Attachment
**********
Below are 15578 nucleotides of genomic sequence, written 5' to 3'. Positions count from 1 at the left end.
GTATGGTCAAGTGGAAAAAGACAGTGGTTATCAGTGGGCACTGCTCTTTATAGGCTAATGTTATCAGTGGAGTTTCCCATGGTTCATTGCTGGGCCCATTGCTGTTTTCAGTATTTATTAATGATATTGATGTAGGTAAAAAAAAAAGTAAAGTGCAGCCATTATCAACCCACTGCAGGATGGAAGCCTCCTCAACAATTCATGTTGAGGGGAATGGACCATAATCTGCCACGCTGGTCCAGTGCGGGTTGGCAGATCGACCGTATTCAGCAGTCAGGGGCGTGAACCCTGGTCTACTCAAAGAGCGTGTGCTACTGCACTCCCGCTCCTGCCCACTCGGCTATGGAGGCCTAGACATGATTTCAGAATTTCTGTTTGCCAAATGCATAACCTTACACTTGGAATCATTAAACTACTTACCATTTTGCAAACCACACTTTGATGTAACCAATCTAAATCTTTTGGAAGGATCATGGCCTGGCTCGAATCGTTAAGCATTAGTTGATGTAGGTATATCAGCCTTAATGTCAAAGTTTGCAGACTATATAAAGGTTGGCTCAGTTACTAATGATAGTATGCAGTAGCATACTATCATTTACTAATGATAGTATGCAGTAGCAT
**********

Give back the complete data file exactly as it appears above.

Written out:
Below are 15578 nucleotides of genomic sequence, written 5' to 3'. Positions count from 1 at the left end.
GTATGGTCAAGTGGAAAAAGACAGTGGTTATCAGTGGGCACTGCTCTTTATAGGCTAATGTTATCAGTGGAGTTTCCCATGGTTCATTGCTGGGCCCATTGCTGTTTTCAGTATTTATTAATGATATTGATGTAGGTAAAAAAAAAAGTAAAGTGCAGCCATTATCAACCCACTGCAGGATGGAAGCCTCCTCAACAATTCATGTTGAGGGGAATGGACCATAATCTGCCACGCTGGTCCAGTGCGGGTTGGCAGATCGACCGTATTCAGCAGTCAGGGGCGTGAACCCTGGTCTACTCAAAGAGCGTGTGCTACTGCACTCCCGCTCCTGCCCACTCGGCTATGGAGGCCTAGACATGATTTCAGAATTTCTGTTTGCCAAATGCATAACCTTACACTTGGAATCATTAAACTACTTACCATTTTGCAAACCACACTTTGATGTAACCAATCTAAATCTTTTGGAAGGATCATGGCCTGGCTCGAATCGTTAAGCATTAGTTGATGTAGGTATATCAGCCTTAATGTCAAAGTTTGCAGACTATATAAAGGTTGGCTCAGTTACTAATGATAGTATGCAGTAGCATACTATCATTTACTAATGATAGTATGCAGTAGCAT